Harlem No More?
Newly constructed apartment buildings give Harlem a spiffy new image. So much so that, if you don't pay attention, you have no idea you're actually in Harlem.
Today I had a chance to take a bus ride up Frederick Douglass Boulevard (8th Ave.) into Harlem. I had not been up that way in a number of years and I was stunned by the transformation. Gone were the nice, historical Harlem buildings and corner stores:
Replacing them, all over the place (and I do mean all over the place), shiny new, utterly bland, apartment buildings:
The new buildings are nice, in a nondescript kind of way, and most are only a few stories high so, at least in that regard, they do manage to blend in with the few remaining old buildings. Thankfully I didn't see too many of those insufferable all glass skyscrapers that are popping up all over the city. [If you really want a challenge, try telling two of those apart.]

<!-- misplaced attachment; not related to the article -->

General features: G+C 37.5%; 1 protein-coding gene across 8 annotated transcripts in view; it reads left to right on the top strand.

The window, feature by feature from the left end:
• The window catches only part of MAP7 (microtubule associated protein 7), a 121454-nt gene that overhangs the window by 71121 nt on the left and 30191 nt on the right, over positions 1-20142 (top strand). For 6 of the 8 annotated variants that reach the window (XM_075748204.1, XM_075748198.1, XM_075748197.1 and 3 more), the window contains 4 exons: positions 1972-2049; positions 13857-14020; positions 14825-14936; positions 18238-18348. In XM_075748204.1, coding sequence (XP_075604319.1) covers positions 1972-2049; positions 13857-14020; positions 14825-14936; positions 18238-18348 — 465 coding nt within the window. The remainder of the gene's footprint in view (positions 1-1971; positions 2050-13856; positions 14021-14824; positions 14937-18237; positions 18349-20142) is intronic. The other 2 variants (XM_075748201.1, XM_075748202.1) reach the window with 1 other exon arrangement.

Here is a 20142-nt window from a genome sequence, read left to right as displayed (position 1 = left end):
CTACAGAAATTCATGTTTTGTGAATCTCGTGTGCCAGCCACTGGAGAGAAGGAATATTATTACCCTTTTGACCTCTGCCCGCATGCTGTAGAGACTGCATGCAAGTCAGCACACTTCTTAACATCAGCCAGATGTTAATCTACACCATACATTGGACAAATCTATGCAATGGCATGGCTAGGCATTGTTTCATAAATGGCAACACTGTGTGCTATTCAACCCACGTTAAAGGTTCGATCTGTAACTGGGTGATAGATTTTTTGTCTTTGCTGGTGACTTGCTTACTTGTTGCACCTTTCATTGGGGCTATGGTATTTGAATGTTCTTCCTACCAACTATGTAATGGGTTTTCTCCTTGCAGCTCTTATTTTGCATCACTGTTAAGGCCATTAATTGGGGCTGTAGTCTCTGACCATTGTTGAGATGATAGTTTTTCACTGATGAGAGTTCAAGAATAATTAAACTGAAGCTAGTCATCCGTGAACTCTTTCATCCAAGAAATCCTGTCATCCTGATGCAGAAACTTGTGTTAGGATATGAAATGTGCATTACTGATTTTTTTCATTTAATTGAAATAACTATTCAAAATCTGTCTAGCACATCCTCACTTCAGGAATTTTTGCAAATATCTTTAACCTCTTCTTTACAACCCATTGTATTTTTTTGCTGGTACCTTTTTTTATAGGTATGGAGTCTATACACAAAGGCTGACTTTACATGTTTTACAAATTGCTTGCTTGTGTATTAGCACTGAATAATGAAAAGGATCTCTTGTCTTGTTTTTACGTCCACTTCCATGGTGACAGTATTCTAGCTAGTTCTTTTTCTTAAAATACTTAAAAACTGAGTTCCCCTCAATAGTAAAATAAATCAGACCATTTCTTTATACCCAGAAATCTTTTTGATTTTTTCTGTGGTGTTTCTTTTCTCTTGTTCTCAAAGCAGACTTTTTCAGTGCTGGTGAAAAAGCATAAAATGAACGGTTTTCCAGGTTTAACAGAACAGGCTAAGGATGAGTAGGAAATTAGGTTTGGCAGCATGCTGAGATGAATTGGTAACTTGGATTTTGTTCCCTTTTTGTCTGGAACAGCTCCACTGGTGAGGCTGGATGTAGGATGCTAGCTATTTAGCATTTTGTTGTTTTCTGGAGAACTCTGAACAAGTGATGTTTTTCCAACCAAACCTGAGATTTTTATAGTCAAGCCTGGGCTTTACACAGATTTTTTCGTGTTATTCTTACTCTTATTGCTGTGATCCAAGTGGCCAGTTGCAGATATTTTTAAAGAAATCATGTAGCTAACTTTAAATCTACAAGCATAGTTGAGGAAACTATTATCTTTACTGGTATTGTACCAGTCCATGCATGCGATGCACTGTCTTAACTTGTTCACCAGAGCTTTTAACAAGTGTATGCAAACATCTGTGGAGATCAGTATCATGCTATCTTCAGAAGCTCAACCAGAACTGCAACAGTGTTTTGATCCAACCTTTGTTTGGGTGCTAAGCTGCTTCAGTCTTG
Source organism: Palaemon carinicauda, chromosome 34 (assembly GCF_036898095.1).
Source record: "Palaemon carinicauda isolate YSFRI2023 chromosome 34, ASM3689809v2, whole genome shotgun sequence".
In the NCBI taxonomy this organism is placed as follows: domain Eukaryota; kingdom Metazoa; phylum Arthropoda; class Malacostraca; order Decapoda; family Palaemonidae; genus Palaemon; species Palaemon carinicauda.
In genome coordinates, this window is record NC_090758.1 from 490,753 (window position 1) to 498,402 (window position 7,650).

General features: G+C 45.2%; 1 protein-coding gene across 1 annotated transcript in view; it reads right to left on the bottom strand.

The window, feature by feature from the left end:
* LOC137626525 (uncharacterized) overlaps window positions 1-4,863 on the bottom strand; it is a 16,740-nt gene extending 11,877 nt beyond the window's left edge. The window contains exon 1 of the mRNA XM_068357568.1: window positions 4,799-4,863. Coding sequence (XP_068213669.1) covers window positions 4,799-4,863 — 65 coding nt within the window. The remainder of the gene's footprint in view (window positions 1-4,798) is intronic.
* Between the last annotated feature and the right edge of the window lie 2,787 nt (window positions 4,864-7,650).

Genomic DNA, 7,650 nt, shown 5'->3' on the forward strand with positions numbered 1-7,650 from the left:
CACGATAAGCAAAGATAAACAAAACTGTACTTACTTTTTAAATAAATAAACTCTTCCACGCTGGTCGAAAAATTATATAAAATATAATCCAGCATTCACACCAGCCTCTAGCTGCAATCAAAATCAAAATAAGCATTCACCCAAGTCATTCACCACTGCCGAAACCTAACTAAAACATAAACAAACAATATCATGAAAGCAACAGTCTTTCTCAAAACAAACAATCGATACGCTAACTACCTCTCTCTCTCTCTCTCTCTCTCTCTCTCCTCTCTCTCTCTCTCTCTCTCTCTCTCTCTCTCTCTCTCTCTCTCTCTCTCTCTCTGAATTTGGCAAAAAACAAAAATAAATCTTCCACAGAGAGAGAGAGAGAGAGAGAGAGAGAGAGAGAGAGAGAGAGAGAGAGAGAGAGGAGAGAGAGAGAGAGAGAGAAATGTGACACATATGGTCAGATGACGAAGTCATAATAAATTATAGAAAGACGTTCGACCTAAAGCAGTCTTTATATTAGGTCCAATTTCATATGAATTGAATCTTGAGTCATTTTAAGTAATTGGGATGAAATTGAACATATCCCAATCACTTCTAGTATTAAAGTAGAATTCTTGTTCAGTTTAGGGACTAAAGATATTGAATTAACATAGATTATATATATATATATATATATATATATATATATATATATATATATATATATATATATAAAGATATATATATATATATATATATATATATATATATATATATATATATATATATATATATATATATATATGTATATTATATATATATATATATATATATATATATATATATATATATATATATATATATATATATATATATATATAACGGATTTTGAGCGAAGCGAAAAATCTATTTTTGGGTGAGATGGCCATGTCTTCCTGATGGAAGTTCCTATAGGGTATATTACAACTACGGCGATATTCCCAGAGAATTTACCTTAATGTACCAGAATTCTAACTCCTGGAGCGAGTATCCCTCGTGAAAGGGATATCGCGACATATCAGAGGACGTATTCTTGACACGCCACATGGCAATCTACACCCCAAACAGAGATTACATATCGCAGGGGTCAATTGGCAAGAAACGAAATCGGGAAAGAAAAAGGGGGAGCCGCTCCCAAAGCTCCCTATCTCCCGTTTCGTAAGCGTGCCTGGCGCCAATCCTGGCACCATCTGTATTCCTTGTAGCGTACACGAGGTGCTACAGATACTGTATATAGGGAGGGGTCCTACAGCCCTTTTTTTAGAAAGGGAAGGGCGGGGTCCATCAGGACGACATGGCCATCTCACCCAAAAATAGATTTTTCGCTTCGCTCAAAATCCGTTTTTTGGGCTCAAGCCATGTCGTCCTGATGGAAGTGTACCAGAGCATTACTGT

The problem with the new buildings is that they have a dulling effect; they're like giant erasers orderly going about eliminating all the interesting, original, colorful, unruly marks, and leaving behind a blank, mostly beige, page. There was no sense that you're in Harlem. Even the street life seemed muted; there were almost no people about, and most of the storefronts in the new buildings were still empty. [For those not familiar with the city, 8th Ave. is a major residential and commercial street.]
Mind you, I used to live on 119th/Amsterdam so I'm in no way romanticizing the past, when sights like this abandoned building were common place:
The empty, boarded, or even burnt, up buildings were terrible and detracted from the appearance of the neighborhood, not to mention the quality of life of its residents. But still, the area managed to somehow retain its character and vibrancy. What I saw today was a sparkly, sanitized version of pod suburbia, USA.
I'm all for progress and modern conveniences, but I must say I was surprised to see what a drastic effect modernization has on a neighborhood's identity.